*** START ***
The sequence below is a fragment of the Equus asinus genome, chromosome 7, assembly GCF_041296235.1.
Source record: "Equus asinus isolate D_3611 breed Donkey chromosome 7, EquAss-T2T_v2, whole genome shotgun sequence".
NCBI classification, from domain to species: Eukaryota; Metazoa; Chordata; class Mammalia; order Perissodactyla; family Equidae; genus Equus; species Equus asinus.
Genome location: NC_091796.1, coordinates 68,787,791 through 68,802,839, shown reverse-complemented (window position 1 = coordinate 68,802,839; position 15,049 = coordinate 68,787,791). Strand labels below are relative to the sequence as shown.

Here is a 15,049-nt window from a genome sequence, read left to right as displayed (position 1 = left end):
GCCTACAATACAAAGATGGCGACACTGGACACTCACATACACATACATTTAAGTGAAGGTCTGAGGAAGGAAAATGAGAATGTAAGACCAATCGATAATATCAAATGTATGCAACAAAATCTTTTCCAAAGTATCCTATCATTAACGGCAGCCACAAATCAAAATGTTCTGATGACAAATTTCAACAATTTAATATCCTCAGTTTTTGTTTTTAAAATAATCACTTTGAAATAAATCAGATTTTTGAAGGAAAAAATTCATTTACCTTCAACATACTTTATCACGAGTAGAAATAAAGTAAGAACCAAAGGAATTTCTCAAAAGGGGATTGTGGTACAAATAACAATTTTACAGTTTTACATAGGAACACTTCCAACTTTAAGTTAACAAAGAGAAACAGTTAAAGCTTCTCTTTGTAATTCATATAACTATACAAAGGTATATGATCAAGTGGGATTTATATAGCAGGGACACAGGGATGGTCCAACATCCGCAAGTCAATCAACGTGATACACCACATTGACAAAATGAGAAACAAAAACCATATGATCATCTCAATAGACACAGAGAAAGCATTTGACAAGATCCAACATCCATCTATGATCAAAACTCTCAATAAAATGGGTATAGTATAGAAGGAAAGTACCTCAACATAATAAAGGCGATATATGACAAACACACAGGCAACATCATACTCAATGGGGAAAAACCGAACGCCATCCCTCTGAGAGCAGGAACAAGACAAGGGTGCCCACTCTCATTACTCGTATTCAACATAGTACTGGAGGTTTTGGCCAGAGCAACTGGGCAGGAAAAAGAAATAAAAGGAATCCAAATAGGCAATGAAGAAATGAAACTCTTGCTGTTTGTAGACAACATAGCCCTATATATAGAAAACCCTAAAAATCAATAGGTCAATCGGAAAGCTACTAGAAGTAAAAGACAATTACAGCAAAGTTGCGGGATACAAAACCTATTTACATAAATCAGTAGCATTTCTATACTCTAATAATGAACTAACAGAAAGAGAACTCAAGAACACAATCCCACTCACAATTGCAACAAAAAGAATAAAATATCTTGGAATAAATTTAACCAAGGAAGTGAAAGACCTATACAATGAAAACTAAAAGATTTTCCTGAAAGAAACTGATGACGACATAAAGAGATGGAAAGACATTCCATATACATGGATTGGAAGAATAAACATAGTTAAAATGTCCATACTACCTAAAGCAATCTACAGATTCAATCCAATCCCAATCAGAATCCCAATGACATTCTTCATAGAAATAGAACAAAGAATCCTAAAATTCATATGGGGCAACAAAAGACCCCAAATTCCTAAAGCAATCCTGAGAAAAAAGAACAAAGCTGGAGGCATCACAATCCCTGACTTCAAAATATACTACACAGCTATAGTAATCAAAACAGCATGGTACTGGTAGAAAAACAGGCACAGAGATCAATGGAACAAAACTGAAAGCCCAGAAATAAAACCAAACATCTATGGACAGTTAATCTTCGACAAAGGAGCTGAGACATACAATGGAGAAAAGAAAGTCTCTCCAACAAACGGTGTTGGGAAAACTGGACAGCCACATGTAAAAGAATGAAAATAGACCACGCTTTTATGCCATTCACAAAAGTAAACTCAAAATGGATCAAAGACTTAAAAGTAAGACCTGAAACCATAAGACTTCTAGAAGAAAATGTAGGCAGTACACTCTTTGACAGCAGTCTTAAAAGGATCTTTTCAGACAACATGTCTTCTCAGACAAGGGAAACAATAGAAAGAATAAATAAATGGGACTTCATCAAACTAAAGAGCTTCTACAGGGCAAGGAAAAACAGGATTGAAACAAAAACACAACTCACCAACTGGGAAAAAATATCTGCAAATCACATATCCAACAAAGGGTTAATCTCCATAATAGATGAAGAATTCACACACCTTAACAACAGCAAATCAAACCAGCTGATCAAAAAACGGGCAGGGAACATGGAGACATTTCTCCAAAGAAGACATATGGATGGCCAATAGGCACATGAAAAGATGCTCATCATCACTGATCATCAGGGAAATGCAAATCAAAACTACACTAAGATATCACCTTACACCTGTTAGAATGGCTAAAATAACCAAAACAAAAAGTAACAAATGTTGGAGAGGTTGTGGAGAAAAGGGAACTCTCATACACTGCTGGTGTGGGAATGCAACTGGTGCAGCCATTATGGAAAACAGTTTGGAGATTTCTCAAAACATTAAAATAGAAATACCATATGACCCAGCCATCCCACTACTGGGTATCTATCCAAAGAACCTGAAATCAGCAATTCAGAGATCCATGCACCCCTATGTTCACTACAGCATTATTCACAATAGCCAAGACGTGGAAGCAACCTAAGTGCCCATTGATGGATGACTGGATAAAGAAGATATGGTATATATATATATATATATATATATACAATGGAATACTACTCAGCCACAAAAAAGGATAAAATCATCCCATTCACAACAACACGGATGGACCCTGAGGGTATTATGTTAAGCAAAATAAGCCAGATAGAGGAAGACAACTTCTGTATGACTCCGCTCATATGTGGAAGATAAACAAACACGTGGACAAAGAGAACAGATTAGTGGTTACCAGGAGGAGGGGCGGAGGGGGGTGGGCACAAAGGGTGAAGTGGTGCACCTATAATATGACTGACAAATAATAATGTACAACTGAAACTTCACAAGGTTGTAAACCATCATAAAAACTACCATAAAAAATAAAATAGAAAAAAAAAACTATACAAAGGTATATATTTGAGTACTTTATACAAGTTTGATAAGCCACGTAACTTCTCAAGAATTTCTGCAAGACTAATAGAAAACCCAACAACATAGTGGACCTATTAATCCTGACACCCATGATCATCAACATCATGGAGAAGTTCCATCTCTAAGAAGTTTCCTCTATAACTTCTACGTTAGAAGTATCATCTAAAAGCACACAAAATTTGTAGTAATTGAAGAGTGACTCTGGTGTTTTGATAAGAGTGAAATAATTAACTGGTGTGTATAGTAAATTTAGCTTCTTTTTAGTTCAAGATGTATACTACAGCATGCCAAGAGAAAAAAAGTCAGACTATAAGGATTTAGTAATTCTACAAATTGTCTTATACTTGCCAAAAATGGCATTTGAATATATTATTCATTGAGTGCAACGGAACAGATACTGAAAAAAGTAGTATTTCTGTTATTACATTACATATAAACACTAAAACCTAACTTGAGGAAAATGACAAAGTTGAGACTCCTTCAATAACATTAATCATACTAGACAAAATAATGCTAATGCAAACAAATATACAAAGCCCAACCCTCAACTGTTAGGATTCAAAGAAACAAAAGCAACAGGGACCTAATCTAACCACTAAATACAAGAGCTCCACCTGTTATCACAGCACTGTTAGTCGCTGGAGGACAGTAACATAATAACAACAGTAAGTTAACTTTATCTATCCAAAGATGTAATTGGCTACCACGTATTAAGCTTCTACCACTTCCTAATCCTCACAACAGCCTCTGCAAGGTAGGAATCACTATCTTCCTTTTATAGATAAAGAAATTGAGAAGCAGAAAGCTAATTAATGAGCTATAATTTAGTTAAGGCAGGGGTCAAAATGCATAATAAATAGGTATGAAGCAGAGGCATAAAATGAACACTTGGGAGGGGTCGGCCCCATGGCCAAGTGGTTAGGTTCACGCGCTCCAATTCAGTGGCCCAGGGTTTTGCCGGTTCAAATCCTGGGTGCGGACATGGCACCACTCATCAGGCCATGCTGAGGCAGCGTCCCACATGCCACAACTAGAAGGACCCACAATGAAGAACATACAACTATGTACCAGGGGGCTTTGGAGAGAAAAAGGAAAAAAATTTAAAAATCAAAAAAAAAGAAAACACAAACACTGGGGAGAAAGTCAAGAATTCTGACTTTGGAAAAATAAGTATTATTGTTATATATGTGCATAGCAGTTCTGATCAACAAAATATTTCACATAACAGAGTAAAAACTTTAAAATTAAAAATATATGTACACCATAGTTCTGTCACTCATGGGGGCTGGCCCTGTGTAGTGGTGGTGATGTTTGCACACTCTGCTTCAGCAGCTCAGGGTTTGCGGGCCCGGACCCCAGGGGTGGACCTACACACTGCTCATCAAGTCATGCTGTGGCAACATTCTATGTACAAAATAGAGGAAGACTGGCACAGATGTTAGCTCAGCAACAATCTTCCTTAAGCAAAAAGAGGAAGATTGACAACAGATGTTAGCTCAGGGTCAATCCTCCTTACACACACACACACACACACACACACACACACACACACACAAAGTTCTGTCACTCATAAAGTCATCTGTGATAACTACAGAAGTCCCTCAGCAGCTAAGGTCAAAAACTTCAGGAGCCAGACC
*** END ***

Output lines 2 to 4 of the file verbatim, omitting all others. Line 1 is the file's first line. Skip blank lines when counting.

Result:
Source record: "Equus asinus isolate D_3611 breed Donkey chromosome 7, EquAss-T2T_v2, whole genome shotgun sequence".
NCBI classification, from domain to species: Eukaryota; Metazoa; Chordata; class Mammalia; order Perissodactyla; family Equidae; genus Equus; species Equus asinus.
Genome location: NC_091796.1, coordinates 68,787,791 through 68,802,839, shown reverse-complemented (window position 1 = coordinate 68,802,839; position 15,049 = coordinate 68,787,791). Strand labels below are relative to the sequence as shown.